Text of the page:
A giant bronze statue of the sea god Neptune has loomed above the Piazza del Nettuno in Bologna, Italy, for nearly five centuries, but that didn’t stop Facebook from censoring a photograph of the nude sculpture by Giambologna in late December. Local writer Elisa Barbari used the historic artwork on her Facebook page.
“The use of the image was not approved because it violates Facebook’s guidelines on advertising,” said the social media giant, according to Barbari, who posted about the controversy on her page on January 1. “It presents an image with content that is explicitly sexual and which shows to an excessive degree the body, concentrating unnecessarily on body parts. The use of images or video of nude bodies or plunging necklines is not allowed, even if the use is for artistic or educational reasons.”
“Back in the 1950s” wrote Barbari on Facebook, “during celebrations for school children graduating, they used to cover up Neptune. Maybe Facebook would prefer the statue to be dressed again.”
Facebook has since reversed its stance on Neptune. “Our team processes millions of advertising images each week, and in some instances we incorrectly prohibit ads,” said the company in a statement, according to the Guardian.
The social media network went on to acknowledge the historic importance of the statue, saying, “This image does not violate our ad policies. We apologize for the error and have let the advertiser know we are approving their ad.”
This isn’t the first time that the issue of art and censorship has reared its head on the social media network. For instance, there was a media uproar in September 2016 when Facebook censored the iconic Vietnam War-era photograph of the “napalm girl,” Nick Ut’s iconic image of a naked child, Kim Phuc, fleeing from armed soldiers.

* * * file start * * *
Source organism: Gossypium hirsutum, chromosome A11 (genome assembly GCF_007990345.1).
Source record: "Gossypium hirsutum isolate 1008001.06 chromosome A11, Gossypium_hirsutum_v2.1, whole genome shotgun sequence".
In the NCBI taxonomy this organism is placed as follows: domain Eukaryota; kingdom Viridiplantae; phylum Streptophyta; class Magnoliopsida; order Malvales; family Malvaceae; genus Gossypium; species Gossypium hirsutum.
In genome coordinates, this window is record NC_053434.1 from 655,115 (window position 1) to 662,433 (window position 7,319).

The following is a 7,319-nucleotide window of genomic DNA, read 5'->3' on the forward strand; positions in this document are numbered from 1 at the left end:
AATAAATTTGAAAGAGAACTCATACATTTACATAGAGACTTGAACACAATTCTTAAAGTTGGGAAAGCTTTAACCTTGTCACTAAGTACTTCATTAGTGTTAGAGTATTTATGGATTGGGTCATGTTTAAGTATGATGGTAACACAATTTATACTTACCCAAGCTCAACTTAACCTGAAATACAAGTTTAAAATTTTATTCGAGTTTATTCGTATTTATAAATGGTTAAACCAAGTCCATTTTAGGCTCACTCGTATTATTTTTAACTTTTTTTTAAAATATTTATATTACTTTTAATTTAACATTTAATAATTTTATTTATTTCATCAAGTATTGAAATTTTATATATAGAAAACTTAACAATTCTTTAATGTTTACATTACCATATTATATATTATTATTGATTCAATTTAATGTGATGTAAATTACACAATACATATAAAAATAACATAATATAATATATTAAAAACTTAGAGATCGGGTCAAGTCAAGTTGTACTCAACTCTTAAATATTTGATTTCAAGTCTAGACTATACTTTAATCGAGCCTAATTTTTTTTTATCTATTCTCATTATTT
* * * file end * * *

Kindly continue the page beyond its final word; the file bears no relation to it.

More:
After initially insisting that “it’s difficult to create a distinction between allowing a photograph of a nude child in one instance and not others,” Facebook ultimately ruled that the image did not, in fact, violate its Community Standards, according to the Independent.
“We recognize the history and global importance of this image in documenting a particular moment in time,” Facebook explained in a statement. “Because of its status as an iconic image of historical importance, the value of permitting sharing outweighs the value of protecting the community by removal.”
Other censorship incidents have cropped up on Facebook over Copenhagen’s famed The Little Mermaid statue, and Gustave Courbet’s sexually-explicit 1866 painting L’Origine du Monde, and on Instagram with a photo of an artist with her period and of an illustration of a topless woman.
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